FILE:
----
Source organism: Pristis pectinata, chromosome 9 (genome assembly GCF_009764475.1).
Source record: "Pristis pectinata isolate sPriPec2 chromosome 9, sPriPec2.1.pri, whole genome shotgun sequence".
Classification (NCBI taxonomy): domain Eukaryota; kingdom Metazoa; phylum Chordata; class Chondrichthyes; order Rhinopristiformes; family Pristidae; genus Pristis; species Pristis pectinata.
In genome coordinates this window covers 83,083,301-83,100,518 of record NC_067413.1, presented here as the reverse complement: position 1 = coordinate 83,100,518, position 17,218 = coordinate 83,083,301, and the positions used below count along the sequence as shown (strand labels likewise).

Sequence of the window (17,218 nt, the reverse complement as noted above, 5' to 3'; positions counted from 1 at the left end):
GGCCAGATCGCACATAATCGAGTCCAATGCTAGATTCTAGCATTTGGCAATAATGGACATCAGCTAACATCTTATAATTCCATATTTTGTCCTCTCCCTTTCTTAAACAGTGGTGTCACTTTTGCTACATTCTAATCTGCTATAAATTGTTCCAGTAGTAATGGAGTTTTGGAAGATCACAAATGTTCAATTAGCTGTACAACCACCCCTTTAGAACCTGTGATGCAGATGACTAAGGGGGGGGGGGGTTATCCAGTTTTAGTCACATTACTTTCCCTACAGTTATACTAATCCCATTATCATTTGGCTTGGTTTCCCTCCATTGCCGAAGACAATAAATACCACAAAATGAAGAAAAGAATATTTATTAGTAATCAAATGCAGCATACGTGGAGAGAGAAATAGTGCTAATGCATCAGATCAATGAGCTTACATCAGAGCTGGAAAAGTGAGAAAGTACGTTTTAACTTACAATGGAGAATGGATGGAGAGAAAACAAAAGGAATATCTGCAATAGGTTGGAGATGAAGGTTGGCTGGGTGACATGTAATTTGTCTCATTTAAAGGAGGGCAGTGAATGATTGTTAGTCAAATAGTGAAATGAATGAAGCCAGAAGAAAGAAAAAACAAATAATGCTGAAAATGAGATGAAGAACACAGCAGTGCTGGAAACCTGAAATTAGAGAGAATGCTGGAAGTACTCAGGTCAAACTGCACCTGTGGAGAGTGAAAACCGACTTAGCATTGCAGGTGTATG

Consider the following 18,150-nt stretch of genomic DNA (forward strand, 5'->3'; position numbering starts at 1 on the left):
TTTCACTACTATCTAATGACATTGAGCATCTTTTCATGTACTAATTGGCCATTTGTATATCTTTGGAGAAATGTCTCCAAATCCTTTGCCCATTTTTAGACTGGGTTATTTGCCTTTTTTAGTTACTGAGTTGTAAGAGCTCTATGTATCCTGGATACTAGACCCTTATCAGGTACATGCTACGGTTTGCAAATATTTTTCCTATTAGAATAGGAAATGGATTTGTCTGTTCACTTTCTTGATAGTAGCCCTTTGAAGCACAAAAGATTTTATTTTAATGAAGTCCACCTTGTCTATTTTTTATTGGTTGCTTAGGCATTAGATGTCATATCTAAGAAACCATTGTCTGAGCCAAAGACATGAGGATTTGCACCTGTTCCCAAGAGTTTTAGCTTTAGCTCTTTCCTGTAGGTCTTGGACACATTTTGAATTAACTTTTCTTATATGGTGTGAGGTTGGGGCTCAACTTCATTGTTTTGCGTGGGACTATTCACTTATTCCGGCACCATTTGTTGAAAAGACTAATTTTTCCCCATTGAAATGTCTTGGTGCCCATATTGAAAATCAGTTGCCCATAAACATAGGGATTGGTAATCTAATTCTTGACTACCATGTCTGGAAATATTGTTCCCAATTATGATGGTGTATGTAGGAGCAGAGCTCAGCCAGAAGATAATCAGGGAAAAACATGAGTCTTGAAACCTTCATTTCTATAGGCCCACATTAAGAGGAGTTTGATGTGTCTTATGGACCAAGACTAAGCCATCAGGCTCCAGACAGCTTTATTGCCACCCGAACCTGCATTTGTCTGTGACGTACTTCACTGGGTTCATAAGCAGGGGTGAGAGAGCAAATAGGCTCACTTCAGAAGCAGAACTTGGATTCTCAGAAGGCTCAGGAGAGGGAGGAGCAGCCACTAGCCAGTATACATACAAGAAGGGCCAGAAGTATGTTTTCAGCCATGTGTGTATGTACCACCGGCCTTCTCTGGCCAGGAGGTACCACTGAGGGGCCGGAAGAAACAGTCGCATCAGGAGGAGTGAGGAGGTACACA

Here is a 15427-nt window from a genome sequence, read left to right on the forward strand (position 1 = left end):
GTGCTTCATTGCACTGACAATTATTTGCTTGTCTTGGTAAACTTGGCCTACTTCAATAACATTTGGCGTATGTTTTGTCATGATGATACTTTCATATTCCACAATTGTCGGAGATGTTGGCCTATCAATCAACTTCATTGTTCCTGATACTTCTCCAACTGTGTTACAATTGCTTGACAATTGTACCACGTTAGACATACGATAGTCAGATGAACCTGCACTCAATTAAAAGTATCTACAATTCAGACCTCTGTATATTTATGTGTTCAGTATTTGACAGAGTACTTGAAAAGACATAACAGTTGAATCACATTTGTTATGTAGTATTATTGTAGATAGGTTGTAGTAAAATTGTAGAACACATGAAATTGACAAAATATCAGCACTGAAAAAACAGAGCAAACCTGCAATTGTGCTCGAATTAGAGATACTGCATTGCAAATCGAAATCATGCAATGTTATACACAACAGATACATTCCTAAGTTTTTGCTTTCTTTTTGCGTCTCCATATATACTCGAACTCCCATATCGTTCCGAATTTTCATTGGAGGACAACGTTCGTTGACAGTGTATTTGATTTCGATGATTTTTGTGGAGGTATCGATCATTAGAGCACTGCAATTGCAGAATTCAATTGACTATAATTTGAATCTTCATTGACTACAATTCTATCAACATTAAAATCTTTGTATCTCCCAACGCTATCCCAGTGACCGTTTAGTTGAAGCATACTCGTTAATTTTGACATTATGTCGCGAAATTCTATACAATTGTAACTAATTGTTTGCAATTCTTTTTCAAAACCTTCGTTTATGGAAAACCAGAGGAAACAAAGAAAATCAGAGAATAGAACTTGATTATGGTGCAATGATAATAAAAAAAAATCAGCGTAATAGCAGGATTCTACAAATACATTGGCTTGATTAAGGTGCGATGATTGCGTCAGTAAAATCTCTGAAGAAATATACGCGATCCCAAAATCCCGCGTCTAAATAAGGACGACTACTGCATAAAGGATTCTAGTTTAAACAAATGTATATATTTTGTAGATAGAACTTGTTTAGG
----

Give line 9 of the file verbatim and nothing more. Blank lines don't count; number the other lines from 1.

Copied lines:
Here is a 15427-nt window from a genome sequence, read left to right on the forward strand (position 1 = left end):